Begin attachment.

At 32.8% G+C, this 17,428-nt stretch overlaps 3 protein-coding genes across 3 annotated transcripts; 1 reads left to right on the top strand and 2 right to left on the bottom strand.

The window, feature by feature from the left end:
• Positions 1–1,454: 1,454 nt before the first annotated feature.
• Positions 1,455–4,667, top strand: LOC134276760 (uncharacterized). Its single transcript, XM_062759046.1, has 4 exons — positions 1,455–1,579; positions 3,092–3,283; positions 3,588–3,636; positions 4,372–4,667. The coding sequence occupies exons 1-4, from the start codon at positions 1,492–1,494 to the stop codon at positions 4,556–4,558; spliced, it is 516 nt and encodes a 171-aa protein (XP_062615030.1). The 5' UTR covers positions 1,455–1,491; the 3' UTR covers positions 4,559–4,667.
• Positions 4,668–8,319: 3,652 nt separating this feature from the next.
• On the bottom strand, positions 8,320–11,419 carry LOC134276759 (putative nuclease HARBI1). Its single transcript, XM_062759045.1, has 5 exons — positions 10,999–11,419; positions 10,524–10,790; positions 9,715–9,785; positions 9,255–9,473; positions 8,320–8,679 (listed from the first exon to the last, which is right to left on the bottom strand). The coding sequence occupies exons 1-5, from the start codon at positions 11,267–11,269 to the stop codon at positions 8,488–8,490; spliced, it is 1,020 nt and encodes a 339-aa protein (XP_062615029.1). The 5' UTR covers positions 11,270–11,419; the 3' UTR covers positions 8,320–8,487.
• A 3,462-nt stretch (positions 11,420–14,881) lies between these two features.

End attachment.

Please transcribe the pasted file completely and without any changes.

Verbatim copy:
At 32.8% G+C, this 17,428-nt stretch overlaps 3 protein-coding genes across 3 annotated transcripts; 1 reads left to right on the top strand and 2 right to left on the bottom strand.

The window, feature by feature from the left end:
• Positions 1–1,454: 1,454 nt before the first annotated feature.
• Positions 1,455–4,667, top strand: LOC134276760 (uncharacterized). Its single transcript, XM_062759046.1, has 4 exons — positions 1,455–1,579; positions 3,092–3,283; positions 3,588–3,636; positions 4,372–4,667. The coding sequence occupies exons 1-4, from the start codon at positions 1,492–1,494 to the stop codon at positions 4,556–4,558; spliced, it is 516 nt and encodes a 171-aa protein (XP_062615030.1). The 5' UTR covers positions 1,455–1,491; the 3' UTR covers positions 4,559–4,667.
• Positions 4,668–8,319: 3,652 nt separating this feature from the next.
• On the bottom strand, positions 8,320–11,419 carry LOC134276759 (putative nuclease HARBI1). Its single transcript, XM_062759045.1, has 5 exons — positions 10,999–11,419; positions 10,524–10,790; positions 9,715–9,785; positions 9,255–9,473; positions 8,320–8,679 (listed from the first exon to the last, which is right to left on the bottom strand). The coding sequence occupies exons 1-5, from the start codon at positions 11,267–11,269 to the stop codon at positions 8,488–8,490; spliced, it is 1,020 nt and encodes a 339-aa protein (XP_062615029.1). The 5' UTR covers positions 11,270–11,419; the 3' UTR covers positions 8,320–8,487.
• A 3,462-nt stretch (positions 11,420–14,881) lies between these two features.